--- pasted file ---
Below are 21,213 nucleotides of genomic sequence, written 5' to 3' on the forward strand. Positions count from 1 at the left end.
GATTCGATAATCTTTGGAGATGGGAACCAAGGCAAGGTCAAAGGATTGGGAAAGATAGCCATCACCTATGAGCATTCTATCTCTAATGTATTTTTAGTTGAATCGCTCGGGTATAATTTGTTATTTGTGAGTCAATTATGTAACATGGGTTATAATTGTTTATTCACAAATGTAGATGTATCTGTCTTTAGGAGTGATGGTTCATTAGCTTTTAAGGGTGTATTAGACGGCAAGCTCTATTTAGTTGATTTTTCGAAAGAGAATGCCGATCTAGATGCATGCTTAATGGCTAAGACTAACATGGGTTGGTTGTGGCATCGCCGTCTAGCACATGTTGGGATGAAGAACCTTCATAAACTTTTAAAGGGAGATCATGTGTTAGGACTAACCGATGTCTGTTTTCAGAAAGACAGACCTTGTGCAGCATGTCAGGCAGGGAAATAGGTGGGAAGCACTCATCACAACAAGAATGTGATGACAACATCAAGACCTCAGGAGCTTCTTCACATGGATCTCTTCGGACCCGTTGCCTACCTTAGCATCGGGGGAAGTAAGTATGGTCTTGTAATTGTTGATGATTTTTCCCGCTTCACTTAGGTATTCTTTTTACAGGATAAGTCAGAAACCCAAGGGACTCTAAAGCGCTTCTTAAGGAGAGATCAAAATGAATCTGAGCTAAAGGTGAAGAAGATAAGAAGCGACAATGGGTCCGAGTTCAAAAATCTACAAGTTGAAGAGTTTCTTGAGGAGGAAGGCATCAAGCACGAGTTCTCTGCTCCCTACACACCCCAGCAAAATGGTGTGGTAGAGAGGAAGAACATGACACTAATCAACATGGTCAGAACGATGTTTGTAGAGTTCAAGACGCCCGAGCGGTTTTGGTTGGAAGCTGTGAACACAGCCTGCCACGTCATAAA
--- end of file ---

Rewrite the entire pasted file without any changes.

Below are 21,213 nucleotides of genomic sequence, written 5' to 3' on the forward strand. Positions count from 1 at the left end.
GATTCGATAATCTTTGGAGATGGGAACCAAGGCAAGGTCAAAGGATTGGGAAAGATAGCCATCACCTATGAGCATTCTATCTCTAATGTATTTTTAGTTGAATCGCTCGGGTATAATTTGTTATTTGTGAGTCAATTATGTAACATGGGTTATAATTGTTTATTCACAAATGTAGATGTATCTGTCTTTAGGAGTGATGGTTCATTAGCTTTTAAGGGTGTATTAGACGGCAAGCTCTATTTAGTTGATTTTTCGAAAGAGAATGCCGATCTAGATGCATGCTTAATGGCTAAGACTAACATGGGTTGGTTGTGGCATCGCCGTCTAGCACATGTTGGGATGAAGAACCTTCATAAACTTTTAAAGGGAGATCATGTGTTAGGACTAACCGATGTCTGTTTTCAGAAAGACAGACCTTGTGCAGCATGTCAGGCAGGGAAATAGGTGGGAAGCACTCATCACAACAAGAATGTGATGACAACATCAAGACCTCAGGAGCTTCTTCACATGGATCTCTTCGGACCCGTTGCCTACCTTAGCATCGGGGGAAGTAAGTATGGTCTTGTAATTGTTGATGATTTTTCCCGCTTCACTTAGGTATTCTTTTTACAGGATAAGTCAGAAACCCAAGGGACTCTAAAGCGCTTCTTAAGGAGAGATCAAAATGAATCTGAGCTAAAGGTGAAGAAGATAAGAAGCGACAATGGGTCCGAGTTCAAAAATCTACAAGTTGAAGAGTTTCTTGAGGAGGAAGGCATCAAGCACGAGTTCTCTGCTCCCTACACACCCCAGCAAAATGGTGTGGTAGAGAGGAAGAACATGACACTAATCAACATGGTCAGAACGATGTTTGTAGAGTTCAAGACGCCCGAGCGGTTTTGGTTGGAAGCTGTGAACACAGCCTGCCACGTCATAAA